While few people are all that interested in the goings-on in world crude oil markets these days (we all seem have bigger economic fish to fry when oil prices are hovering around $50 per barrel, a third of what they were only a few months ago), a couple of interesting papers that recently crossed my desk suggest that those markets continue to remain both interesting and important.
U. Cal. econometrician James Hamilton, for instance, has a new paper out titled “Causes and Consequences of the Oil Shock of 2007-8.” While the story he tells about what caused the price spiral largely tracks my own (i.e., don’t blame speculators, big oil companies, the Federal Reserve, OPEC, etc.), more interesting is his discussion of the macroeconomic consequences that followed from the same. In short, he concludes that “Had there been no oil shock, we would have described the U.S. economy in 2007:Q4-2008:Q3 as growing slowly, but not in a recession” (p. 40).
While my colleague Bill Niskanen remains skeptical of this proposition, Cato economists Jagadeesh Gokhale and Alan Reynolds are more sympathetic with that analysis. If Hamilton is right, then all this talk about the need to radically restructure the rules governing global capitalism in general and the financial sector in particular to ensure that the economic meltdown of 2008-9 never happens again is largely misbegotten.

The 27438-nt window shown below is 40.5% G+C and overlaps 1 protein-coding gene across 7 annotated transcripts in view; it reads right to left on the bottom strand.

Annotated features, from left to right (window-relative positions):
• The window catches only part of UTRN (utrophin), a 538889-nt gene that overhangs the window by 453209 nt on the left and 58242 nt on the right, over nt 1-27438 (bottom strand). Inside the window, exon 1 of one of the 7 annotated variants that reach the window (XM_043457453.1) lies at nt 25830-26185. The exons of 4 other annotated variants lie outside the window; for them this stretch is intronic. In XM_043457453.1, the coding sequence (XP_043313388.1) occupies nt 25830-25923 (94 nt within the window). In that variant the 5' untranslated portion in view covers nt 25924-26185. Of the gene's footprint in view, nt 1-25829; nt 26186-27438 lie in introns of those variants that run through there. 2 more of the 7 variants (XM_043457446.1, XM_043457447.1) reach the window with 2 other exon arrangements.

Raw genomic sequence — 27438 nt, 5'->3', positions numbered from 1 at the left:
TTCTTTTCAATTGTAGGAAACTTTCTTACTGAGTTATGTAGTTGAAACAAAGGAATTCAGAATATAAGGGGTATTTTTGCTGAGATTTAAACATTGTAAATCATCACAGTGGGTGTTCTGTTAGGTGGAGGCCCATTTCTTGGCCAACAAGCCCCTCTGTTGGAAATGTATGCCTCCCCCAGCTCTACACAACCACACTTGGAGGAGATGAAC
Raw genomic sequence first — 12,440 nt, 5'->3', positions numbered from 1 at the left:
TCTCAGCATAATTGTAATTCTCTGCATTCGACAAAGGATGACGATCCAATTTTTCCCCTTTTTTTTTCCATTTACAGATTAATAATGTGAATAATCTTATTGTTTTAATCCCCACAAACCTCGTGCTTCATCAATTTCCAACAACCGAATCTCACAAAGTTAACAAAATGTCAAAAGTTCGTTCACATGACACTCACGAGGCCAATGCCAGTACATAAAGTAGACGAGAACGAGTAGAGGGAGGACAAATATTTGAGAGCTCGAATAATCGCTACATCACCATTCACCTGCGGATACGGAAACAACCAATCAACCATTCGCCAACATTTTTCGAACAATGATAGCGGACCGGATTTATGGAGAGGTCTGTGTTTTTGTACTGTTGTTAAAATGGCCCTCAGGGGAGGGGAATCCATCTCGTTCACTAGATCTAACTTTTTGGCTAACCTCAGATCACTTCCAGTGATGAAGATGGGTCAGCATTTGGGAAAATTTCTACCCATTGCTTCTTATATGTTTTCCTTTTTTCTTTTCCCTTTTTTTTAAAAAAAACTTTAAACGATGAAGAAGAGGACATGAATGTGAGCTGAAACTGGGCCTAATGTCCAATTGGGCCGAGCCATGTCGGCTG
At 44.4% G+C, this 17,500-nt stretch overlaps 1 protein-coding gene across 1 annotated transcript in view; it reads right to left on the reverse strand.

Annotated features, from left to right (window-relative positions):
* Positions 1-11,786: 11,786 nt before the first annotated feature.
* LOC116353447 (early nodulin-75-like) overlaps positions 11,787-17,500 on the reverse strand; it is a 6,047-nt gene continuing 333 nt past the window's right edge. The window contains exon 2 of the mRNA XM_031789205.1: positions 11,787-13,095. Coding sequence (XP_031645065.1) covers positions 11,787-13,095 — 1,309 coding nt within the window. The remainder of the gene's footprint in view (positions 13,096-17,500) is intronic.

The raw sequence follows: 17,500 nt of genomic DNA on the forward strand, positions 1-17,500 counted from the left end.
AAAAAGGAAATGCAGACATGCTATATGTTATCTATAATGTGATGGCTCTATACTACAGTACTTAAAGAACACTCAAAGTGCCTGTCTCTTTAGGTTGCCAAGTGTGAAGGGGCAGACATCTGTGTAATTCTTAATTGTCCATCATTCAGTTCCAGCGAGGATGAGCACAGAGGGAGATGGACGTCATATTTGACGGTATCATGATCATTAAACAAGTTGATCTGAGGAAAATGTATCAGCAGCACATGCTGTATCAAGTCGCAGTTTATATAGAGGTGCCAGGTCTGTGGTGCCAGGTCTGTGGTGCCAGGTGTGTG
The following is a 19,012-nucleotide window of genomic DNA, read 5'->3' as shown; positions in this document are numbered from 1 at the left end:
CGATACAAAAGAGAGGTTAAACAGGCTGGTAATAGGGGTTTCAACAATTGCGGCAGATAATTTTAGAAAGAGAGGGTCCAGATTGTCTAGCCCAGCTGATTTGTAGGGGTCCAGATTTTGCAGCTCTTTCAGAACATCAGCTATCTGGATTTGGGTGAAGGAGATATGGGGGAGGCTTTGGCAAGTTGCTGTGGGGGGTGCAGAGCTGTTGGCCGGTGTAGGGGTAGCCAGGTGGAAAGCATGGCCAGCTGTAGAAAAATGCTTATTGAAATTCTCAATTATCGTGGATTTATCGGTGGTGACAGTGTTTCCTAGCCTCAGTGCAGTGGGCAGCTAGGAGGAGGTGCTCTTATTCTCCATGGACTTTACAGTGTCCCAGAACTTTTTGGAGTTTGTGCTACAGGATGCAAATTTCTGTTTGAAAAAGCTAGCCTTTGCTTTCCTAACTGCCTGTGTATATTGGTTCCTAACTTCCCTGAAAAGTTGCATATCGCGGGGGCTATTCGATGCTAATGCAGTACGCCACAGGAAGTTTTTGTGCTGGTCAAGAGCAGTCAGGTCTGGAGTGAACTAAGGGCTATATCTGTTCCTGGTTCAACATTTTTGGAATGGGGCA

Another useful read comes from the European Central Bank in the form of a paper titled “Will Oil Prices Decline over the Long Run?” As you can guess from the title of the paper, it was published prior to the price collapse, but only days before the whirlwind hit in October 2008. While the paper’s discussion of the causes of the oil price spiral is consistent with Hamilton’s, the authors further argue (persuasively in my opinion) that a cap & trade program to reduce greenhouse gas emissions is unlikely to have any significant impact on future oil demand. That’s because the increases in oil prices that would follow would be relatively modest in percentage terms compared to the much larger price increases in percentage terms that would hit coal markets. Demand for crude oil is just not price sensitive enough for those price increases to have much impact on consumption. In fact, it’s likely that oil demand would actually increase to some extent because market actors would have a strong incentive to switch from coal to oil in either a carbon tax or a cap & trade world.
While the paper has lots of good analysis and interesting argument to offer, it is instructive to pay particular attention to its main claim; “The likelihood of sharp reversals in [oil] prices is not particularly great.” This on the very eve of the largest price collapse in the history of the oil market … a useful reminder that, as Vaclav Smil and James Hamilton have both pointed out (particularly, here and here), forecasts about the trajectory of crude oil markets are difficult if not impossible to spin intelligently.